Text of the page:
And a chaplain from Michigan State University, Keith L. Pohl, who (likely unwittingly) undercuts his praise by referring to the women who assembled the issue as “girls”:

As most ‘red-blooded’ American males I should respond to the March-April issue of motive with resentment and indignation. However, good sense does on occasion win over the emotion of male pride, and superior journalism deserves to be recognized… Thank the girls for a job well done, and I continue to look forward to each issue as usual.

I do find particularly fascinating how even some who began their letters on a fairly even note of acceptance found that they needed to distance themselves from those women represented therein:

You presented two sides of the picture. 1) the career woman who has heard ‘When are you going to get married?’ once too often and 2) the Lesbian who is a human being but has had to live as something less than a whole human being because of a stereotype built out of misunderstanding and fear. “You did not present the third side of the picture: We women who are proud to be wive and mothers, who know that we have an important job to do, a job that no one else can do for us, we women who have dignity in the role that we have ‘chosen.’ … We are the women who were liberated long ago … liberated from envy, self pity, bitterness and guilt because we respect ourselves as human beings with an important job to be done. (Donna R. Brancy, Sparta, New Jersey)

The women’s liberation issue and the letters in response to it are, actually, the very first instances since 1962 that I have seen the word “lesbian” appear in the magazine (“homosexual” is used in the few instances prior to this when same-sex desire is referred to).

Women’s liberation and Lesbianism were, of course, but two nodes on a nexus of threats facing the American family during the Cold War period. Sharon R. Swenck, a student at Virginia Commonwealth University (Richmond, Virginia) raises another:

We are reminded that if the communists can destroy the structure of our homes, their job of destroying our society is well on the way to establishment. Being a wife and mother is a lovely and beautiful life and just whom do you want to ‘Liberate’ and for what? Shame on the Methodist Church for allowing such a publication. May God help us all is my prayer.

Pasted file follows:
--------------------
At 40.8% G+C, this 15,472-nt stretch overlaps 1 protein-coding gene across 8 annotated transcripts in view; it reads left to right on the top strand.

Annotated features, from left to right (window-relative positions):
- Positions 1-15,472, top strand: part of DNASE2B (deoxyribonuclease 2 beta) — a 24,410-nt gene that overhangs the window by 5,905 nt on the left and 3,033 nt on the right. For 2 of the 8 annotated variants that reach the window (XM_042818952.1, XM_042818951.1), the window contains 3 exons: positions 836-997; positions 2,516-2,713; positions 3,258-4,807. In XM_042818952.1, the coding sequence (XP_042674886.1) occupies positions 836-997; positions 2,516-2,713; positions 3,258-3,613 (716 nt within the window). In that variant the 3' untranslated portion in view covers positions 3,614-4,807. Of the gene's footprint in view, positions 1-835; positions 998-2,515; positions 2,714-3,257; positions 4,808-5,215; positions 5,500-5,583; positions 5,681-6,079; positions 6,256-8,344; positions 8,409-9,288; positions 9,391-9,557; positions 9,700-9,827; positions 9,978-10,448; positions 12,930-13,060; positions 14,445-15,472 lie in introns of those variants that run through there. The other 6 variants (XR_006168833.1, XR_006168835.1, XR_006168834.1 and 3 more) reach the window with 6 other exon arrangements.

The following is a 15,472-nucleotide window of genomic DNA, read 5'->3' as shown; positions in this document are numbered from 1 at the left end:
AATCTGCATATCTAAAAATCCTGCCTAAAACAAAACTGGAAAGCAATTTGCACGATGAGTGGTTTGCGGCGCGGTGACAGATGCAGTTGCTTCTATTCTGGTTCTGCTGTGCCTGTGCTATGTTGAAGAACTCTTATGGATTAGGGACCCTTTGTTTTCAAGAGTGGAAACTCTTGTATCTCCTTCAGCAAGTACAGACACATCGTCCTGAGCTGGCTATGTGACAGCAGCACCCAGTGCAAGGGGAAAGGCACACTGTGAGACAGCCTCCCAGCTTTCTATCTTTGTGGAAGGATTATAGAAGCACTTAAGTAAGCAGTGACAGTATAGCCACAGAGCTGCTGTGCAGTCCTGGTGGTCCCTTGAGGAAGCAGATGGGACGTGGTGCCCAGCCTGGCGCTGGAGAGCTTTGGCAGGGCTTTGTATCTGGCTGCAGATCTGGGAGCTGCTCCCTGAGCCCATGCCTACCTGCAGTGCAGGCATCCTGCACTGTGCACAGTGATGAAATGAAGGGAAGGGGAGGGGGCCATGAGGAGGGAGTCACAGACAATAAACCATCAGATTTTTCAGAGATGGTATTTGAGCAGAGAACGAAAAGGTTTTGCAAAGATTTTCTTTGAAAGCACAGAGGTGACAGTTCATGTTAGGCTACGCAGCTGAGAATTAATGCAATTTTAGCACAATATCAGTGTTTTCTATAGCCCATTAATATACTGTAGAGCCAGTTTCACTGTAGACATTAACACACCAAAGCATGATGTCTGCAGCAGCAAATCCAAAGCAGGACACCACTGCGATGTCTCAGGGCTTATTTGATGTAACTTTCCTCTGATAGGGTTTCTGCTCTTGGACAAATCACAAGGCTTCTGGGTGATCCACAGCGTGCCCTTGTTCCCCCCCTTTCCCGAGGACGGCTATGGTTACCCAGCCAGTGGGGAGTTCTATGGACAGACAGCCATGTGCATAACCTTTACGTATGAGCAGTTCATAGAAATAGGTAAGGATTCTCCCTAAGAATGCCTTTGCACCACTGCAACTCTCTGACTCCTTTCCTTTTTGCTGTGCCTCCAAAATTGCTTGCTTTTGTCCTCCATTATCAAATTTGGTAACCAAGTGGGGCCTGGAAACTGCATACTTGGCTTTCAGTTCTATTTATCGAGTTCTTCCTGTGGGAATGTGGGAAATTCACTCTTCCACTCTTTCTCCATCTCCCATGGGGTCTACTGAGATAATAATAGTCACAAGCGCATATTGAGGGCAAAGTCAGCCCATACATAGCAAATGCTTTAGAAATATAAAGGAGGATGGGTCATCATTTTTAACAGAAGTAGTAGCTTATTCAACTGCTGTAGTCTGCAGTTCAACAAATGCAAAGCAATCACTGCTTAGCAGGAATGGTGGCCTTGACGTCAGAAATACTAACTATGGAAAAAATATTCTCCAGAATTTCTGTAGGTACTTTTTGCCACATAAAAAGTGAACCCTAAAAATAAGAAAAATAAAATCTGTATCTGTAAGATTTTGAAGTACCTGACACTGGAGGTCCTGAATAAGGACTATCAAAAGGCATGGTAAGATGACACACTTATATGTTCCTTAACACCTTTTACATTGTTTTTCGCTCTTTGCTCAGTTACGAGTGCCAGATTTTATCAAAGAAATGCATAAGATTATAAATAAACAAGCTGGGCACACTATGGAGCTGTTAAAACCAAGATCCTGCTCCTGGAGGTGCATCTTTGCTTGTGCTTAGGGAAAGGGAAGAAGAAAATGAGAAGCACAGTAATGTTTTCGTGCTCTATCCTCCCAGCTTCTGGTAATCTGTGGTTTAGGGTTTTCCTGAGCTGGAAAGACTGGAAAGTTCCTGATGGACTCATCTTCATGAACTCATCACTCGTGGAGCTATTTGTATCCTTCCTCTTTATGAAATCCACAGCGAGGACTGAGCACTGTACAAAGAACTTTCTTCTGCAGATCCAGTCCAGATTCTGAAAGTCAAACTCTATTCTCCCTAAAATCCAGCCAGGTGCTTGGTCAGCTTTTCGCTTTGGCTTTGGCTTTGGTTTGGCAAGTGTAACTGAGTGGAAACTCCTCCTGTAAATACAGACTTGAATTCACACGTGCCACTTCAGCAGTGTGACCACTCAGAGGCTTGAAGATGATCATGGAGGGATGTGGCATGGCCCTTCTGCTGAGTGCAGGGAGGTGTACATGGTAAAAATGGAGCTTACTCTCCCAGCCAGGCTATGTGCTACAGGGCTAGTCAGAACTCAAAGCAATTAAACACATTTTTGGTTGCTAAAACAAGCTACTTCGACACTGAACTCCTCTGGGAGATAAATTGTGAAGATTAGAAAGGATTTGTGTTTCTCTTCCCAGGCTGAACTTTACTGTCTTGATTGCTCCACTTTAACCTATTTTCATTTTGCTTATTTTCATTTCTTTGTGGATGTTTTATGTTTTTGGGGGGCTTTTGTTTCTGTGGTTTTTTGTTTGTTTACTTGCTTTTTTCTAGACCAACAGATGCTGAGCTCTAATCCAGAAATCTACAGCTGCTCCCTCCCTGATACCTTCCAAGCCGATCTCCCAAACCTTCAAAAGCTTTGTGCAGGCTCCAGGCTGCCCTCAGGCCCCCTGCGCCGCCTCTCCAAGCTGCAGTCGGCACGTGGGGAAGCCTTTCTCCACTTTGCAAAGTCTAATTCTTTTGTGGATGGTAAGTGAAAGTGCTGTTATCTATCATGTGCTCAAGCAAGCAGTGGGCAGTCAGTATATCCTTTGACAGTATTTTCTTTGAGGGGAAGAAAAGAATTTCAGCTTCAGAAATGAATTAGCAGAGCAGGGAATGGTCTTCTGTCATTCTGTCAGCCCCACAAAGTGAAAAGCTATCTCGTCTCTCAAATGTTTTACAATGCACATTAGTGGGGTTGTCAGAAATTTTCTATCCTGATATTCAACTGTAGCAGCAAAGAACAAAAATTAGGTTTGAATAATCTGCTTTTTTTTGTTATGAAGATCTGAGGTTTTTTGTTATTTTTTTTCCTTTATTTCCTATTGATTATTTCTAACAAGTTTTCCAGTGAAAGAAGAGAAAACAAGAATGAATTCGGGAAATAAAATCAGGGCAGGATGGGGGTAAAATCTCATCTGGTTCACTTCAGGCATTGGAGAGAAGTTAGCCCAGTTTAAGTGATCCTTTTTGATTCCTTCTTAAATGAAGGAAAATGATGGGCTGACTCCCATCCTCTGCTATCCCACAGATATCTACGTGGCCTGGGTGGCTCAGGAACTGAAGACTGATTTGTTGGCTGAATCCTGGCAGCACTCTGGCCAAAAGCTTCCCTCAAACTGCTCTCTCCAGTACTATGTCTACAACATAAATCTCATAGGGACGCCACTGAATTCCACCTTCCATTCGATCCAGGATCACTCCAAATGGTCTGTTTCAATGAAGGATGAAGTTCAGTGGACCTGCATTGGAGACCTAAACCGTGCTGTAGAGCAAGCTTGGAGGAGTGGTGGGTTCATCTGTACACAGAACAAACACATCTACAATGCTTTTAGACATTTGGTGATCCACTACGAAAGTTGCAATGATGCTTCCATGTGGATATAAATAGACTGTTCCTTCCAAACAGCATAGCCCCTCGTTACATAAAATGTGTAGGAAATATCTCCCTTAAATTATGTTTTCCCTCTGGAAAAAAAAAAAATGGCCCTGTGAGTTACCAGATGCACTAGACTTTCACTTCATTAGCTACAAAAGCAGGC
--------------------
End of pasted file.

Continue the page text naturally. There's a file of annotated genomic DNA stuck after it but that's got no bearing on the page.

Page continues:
Still, more than the question of women’s role in society, it was the use of the word “fuck” that really seemed to get under the detractors skin:

The college students of our church have brought to my attention the March-April 1969 issue of motive. They are honest, modern, exposed college and university young people. They view the current issue as being plain, raw pornography. Their question is a simple, sincere one: ‘Is there any place left where we can get freedom from the trash that is spelled out in the four-letter words that little boys and girls learn to write on the toilet walls?” (Ramsey Bridges, Minister, Cross Lanes United Methodist Church, Charleston, West Virginia)

And people were, of course, always willing to haul out the “tone” argument:

Too many of the articles in the issue of motive were angry, self-defeating, and, as B.J. Stiles suggested, ‘anti-male.’ To put the male ego on the defensive and to impose on the male population an abundance of guilt is to perpetuate the set-back in openness and understanding acceptance for which women have been paying the price since the feminist movement days” (Beth E. Rhode, The Hunter College Protestant Association, Inc., New York, New York)

And even though this letter was written in praise of the issue, I’m honestly uncertain what Mr. Bill Garrett of Nashville, Tennessee is talking about — or how it relates to women’s lib:

 The current issue on ‘The Liberation of Women’ focuses on an issue which is of growing concern to the whole younger generation. Facets of the issue include (1) the demythologizing of that language phenomenon known in the minds of many adults as ‘the four-letter word,’ (2) a willingness to deal openly with our society’s hang-ups, perversions and misunderstandings about sex, (3) an awareness of the total-environment orientation of much of life today, and (4) the basic need for handles and/or role models to begin creating and finding meaning in the midst of conflict and ambivalence.

And finally, in December 1969, a letter which is succinct in its condemnation:

Do any of you people connected with this magazine even faintly know what it means to be born again or to be saved? … This issue looks like it was put together by a bunch of sick people and women who hate men!

I applaud Mrs. Gus Rivalto (Memphis, Tennessee) for working in the evil feminist trifecta of ungodliness, lesbianism, and man-hating in a brief two-dozen words.

Hope you’ve enjoyed this stroll through a thin slice of my 50+ pages of research notes! In a couple weeks more it’ll be time to stop with the reading and start with the writing (gulp). If you’re in Boston and interested in the history of religion, check the conference out! See you there (maybe). And I’ll be posting the conference paper here after the presentation.